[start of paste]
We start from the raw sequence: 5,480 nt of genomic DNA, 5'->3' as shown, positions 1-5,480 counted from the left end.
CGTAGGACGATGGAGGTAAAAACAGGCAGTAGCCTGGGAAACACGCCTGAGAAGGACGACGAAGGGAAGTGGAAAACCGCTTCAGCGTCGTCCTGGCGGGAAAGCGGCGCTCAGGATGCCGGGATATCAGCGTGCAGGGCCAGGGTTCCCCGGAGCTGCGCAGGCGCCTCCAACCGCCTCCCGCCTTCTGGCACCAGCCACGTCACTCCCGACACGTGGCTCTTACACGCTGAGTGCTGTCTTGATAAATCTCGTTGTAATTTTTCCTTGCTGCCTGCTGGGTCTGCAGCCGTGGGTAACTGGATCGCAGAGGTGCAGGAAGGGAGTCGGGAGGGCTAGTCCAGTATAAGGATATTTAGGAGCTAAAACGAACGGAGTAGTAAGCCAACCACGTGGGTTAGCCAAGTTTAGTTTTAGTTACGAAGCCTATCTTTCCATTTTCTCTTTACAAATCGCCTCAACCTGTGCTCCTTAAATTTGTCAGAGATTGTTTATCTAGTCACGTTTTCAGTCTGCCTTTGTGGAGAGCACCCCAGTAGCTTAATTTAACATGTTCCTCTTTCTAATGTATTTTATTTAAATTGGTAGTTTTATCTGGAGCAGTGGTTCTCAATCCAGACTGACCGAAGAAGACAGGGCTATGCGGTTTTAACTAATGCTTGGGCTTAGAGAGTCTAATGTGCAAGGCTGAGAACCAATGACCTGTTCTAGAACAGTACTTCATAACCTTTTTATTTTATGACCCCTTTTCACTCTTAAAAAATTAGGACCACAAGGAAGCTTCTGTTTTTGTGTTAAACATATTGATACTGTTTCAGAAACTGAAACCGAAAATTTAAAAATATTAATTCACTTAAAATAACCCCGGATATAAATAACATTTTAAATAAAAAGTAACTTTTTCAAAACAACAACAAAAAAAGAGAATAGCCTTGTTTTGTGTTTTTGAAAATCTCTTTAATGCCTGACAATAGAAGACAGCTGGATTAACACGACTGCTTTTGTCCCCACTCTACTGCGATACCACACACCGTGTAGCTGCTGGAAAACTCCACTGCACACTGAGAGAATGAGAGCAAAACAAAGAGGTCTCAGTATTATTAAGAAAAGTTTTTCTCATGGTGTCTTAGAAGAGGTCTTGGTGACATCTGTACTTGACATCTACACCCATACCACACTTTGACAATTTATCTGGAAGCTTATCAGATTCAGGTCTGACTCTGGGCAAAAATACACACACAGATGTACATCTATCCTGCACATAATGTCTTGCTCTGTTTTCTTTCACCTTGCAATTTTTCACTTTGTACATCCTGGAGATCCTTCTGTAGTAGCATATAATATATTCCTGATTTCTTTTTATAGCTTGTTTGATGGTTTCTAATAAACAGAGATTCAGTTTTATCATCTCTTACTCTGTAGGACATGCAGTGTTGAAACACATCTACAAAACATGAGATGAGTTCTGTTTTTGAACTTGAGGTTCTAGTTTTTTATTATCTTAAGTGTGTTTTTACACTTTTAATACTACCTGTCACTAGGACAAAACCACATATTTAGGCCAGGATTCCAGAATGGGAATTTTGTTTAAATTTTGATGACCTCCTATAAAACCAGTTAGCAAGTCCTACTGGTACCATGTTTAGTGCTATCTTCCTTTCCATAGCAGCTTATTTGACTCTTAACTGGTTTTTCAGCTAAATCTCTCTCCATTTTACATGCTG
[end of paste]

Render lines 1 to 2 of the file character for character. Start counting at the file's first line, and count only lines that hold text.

We start from the raw sequence: 5,480 nt of genomic DNA, 5'->3' as shown, positions 1-5,480 counted from the left end.
CGTAGGACGATGGAGGTAAAAACAGGCAGTAGCCTGGGAAACACGCCTGAGAAGGACGACGAAGGGAAGTGGAAAACCGCTTCAGCGTCGTCCTGGCGGGAAAGCGGCGCTCAGGATGCCGGGATATCAGCGTGCAGGGCCAGGGTTCCCCGGAGCTGCGCAGGCGCCTCCAACCGCCTCCCGCCTTCTGGCACCAGCCACGTCACTCCCGACACGTGGCTCTTACACGCTGAGTGCTGTCTTGATAAATCTCGTTGTAATTTTTCCTTGCTGCCTGCTGGGTCTGCAGCCGTGGGTAACTGGATCGCAGAGGTGCAGGAAGGGAGTCGGGAGGGCTAGTCCAGTATAAGGATATTTAGGAGCTAAAACGAACGGAGTAGTAAGCCAACCACGTGGGTTAGCCAAGTTTAGTTTTAGTTACGAAGCCTATCTTTCCATTTTCTCTTTACAAATCGCCTCAACCTGTGCTCCTTAAATTTGTCAGAGATTGTTTATCTAGTCACGTTTTCAGTCTGCCTTTGTGGAGAGCACCCCAGTAGCTTAATTTAACATGTTCCTCTTTCTAATGTATTTTATTTAAATTGGTAGTTTTATCTGGAGCAGTGGTTCTCAATCCAGACTGACCGAAGAAGACAGGGCTATGCGGTTTTAACTAATGCTTGGGCTTAGAGAGTCTAATGTGCAAGGCTGAGAACCAATGACCTGTTCTAGAACAGTACTTCATAACCTTTTTATTTTATGACCCCTTTTCACTCTTAAAAAATTAGGACCACAAGGAAGCTTCTGTTTTTGTGTTAAACATATTGATACTGTTTCAGAAACTGAAACCGAAAATTTAAAAATATTAATTCACTTAAAATAACCCCGGATATAAATAACATTTTAAATAAAAAGTAACTTTTTCAAAACAACAACAAAAAAAGAGAATAGCCTTGTTTTGTGTTTTTGAAAATCTCTTTAATGCCTGACAATAGAAGACAGCTGGATTAACACGACTGCTTTTGTCCCCACTCTACTGCGATACCACACACCGTGTAGCTGCTGGAAAACTCCACTGCACACTGAGAGAATGAGAGCAAAACAAAGAGGTCTCAGTATTATTAAGAAAAGTTTTTCTCATGGTGTCTTAGAAGAGGTCTTGGTGACATCTGTACTTGACATCTACACCCATACCACACTTTGACAATTTATCTGGAAGCTTATCAGATTCAGGTCTGACTCTGGGCAAAAATACACACACAGATGTACATCTATCCTGCACATAATGTCTTGCTCTGTTTTCTTTCACCTTGCAATTTTTCACTTTGTACATCCTGGAGATCCTTCTGTAGTAGCATATAATATATTCCTGATTTCTTTTTATAGCTTGTTTGATGGTTTCTAATAAACAGAGATTCAGTTTTATCATCTCTTACTCTGTAGGACATGCAGTGTTGAAACACATCTACAAAACATGAGATGAGTTCTGTTTTTGAACTTGAGGTTCTAGTTTTTTATTATCTTAAGTGTGTTTTTACACTTTTAATACTACCTGTCACTAGGACAAAACCACATATTTAGGCCAGGATTCCAGAATGGGAATTTTGTTTAAATTTTGATGACCTCCTATAAAACCAGTTAGCAAGTCCTACTGGTACCATGTTTAGTGCTATCTTCCTTTCCATAGCAGCTTATTTGACTCTTAACTGGTTTTTCAGCTAAATCTCTCTCCATTTTACATGCTG